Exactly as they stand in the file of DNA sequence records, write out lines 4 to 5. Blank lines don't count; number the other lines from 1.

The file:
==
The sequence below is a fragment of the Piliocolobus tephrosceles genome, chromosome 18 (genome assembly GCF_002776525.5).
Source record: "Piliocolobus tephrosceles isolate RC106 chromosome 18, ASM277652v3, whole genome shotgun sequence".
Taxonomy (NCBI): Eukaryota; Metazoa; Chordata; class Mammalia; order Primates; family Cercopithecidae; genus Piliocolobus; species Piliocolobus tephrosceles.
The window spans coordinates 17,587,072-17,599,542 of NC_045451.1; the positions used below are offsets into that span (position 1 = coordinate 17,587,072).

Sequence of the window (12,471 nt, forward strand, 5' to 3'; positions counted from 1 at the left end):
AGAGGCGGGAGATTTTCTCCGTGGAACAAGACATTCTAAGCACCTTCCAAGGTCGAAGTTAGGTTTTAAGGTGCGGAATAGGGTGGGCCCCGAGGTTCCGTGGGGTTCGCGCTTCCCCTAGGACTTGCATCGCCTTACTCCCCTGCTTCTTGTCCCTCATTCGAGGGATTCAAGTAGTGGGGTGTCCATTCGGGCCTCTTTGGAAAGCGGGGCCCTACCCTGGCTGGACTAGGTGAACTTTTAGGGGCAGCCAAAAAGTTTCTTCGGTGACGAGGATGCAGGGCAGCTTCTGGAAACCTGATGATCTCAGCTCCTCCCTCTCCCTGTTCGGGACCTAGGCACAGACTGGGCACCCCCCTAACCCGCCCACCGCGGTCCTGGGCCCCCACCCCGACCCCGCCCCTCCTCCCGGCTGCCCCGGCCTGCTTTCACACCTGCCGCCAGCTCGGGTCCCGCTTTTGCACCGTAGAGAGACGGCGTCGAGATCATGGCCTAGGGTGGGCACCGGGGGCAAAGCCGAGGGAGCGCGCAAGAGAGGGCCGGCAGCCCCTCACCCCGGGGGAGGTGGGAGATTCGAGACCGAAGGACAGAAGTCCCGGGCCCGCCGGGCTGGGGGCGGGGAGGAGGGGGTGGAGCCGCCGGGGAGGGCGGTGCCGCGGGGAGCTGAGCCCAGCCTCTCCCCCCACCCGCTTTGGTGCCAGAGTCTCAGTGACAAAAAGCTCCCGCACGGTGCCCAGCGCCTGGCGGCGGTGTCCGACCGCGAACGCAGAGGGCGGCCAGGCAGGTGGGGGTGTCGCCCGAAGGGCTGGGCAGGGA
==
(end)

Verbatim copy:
The window spans coordinates 17,587,072-17,599,542 of NC_045451.1; the positions used below are offsets into that span (position 1 = coordinate 17,587,072).

Sequence of the window (12,471 nt, forward strand, 5' to 3'; positions counted from 1 at the left end):